Anger is a valuable emotion but many people feel it is a negative that must be purged from their lives. Anger is intended to be a signal that an injustice has taken place either to yourself or to others. The Bible actually commands us to “Be angry, but don’t sin in your anger.” (Ephesians 4:26) Anger is not the same as revenge or bitterness. We are instructed to be careful that our anger does not turn into bitterness. How do we do that? By identifying the source of the anger and then expressing it appropriately.
There are only 3 ways to express anger:
- Turn it inward on ourselves and it will manifest itself in depression or aches and pains in our body.
- Turn it outward and blame others for everything that happens to us.
- Turn it upward and express our anger with God-given biblical principles. Confront the offender and set boundaries to protect ourselves from future recurrences.
Unexpressed anger reveals itself in psychosomatic ailments, depression and relentless shame and guilt. Anger is like fire. When fire is used to warm our homes or cook our food, it is useful and makes our existence better. When fire is out of control, it destroys forests and homes and claims lives. When anger is contained and used appropriately, it motivates us to right wrongs.
Anger is the first natural response to being hurt, but in abusive homes it is not safe for the victim to express anger. Consequently it is usually suppressed, especially with female victims, until it is not longer felt. This does not mean it goes away. Unresolved anger inevitably causes us inner turmoil.
Because we have been trained to no longer feel our emotions, we can more easily identify with someone else’s pain and feel anger for someone else. When others take advantage of you, either by abuse or demanding too much, it is normal and healthy to get angry. The same happens with neglect. When you are overlooked at the office, or not given the attention you needed as a child, the long term effects can lead to repressed anger or denial. Denial that you were treated unfairly comes at a great expense. To perpetuate that lie, you must believe you aren’t worthy of acknowledgment.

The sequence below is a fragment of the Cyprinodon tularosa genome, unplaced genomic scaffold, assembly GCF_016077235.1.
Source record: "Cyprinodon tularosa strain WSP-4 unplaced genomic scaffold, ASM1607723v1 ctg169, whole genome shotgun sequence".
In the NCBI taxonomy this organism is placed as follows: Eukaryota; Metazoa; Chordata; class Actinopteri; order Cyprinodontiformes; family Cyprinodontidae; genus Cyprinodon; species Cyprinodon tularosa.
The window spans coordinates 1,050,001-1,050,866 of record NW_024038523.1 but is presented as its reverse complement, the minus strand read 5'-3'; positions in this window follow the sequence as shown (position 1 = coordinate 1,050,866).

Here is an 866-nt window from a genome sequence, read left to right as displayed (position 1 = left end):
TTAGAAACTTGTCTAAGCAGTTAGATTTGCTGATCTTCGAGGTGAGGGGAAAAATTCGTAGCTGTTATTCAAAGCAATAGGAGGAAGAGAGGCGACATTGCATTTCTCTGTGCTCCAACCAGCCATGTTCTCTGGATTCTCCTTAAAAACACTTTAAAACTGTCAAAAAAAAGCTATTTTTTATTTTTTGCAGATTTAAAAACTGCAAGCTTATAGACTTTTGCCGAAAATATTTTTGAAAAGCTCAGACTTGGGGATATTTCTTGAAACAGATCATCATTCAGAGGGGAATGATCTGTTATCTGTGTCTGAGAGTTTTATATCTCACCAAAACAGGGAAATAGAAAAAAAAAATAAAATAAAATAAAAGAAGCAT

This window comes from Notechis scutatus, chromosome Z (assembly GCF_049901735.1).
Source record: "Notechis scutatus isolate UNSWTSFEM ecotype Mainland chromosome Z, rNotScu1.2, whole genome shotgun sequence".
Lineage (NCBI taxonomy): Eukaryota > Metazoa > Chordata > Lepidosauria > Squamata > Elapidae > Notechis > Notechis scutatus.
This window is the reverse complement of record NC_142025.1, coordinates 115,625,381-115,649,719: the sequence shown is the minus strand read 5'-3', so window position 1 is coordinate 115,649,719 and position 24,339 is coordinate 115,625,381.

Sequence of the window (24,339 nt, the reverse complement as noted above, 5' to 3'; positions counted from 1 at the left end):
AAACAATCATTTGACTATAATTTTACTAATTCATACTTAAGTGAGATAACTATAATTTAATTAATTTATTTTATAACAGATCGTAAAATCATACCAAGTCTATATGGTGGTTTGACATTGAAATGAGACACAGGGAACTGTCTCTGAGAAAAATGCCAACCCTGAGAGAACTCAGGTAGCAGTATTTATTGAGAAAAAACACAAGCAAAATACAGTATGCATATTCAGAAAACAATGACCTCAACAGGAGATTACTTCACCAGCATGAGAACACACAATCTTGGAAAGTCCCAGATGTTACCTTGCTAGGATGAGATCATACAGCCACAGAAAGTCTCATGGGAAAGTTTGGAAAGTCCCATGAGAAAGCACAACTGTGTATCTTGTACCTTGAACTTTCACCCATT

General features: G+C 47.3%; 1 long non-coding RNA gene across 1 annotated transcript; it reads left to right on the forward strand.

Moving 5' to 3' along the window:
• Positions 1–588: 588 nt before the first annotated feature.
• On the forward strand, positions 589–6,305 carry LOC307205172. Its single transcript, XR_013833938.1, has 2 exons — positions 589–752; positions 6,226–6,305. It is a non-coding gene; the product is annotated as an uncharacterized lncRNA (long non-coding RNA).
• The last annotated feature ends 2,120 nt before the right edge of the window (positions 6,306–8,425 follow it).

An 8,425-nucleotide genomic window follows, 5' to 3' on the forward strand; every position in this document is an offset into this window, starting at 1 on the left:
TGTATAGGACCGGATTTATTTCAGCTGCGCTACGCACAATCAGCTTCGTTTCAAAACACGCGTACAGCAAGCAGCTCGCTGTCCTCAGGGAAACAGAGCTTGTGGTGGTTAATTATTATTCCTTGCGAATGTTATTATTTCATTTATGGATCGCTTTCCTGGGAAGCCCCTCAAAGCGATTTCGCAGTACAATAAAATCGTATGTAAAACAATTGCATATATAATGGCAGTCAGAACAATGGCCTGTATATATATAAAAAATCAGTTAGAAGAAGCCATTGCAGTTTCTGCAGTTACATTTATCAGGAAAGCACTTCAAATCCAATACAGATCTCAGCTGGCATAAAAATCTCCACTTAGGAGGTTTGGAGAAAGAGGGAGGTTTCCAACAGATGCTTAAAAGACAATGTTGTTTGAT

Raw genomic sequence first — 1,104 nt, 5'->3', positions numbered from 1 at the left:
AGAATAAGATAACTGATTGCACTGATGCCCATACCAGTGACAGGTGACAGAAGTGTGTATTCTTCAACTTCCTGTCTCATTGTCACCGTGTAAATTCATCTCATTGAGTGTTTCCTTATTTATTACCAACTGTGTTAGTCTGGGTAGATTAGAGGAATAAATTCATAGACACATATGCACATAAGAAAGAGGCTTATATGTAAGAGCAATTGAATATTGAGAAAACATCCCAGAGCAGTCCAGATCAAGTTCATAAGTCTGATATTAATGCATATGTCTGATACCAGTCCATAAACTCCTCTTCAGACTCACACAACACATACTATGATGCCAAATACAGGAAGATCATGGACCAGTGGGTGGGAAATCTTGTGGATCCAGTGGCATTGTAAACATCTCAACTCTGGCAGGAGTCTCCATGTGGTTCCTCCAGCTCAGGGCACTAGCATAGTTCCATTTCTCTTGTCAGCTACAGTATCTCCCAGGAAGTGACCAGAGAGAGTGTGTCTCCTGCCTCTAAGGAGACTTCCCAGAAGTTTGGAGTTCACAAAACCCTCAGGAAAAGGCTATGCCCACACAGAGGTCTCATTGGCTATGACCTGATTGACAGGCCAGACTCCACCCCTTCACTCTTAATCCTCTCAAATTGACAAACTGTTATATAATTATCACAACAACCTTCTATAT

This excerpt from the Shelter From The Storm workbook explains:
“The effects of child sexual abuse can lead to chronic anxiety, eating disorders, dissociative disorder, depression, promiscuity, alcoholism, and a host of other problems. If you had not been abused, your life would have been different. You might have been more confident, less angry, and more stable in your personal behavior. But the reality with which you must deal is that you were deeply hurt, and you do have a great deal of anger. You may need to express appropriately your anger again and again until you have been released from the rage within. Allow yourself to feel the loss that you have experienced due to your abuse.”
Is It Okay To Be Angry With God?
My answer is a resounding YES. The truth is if you ARE angry with God, it is because you see him as a co-perpetrator. After all, He knew the abuse was going on and He stood by and did nothing. Right? Let me clarify my response. It IS okay to be angry with God but it is not okay to stay angry with the One who can bring healing to your life. God is big enough to handle your anger. He made you and understands you. He’s the only one who really does.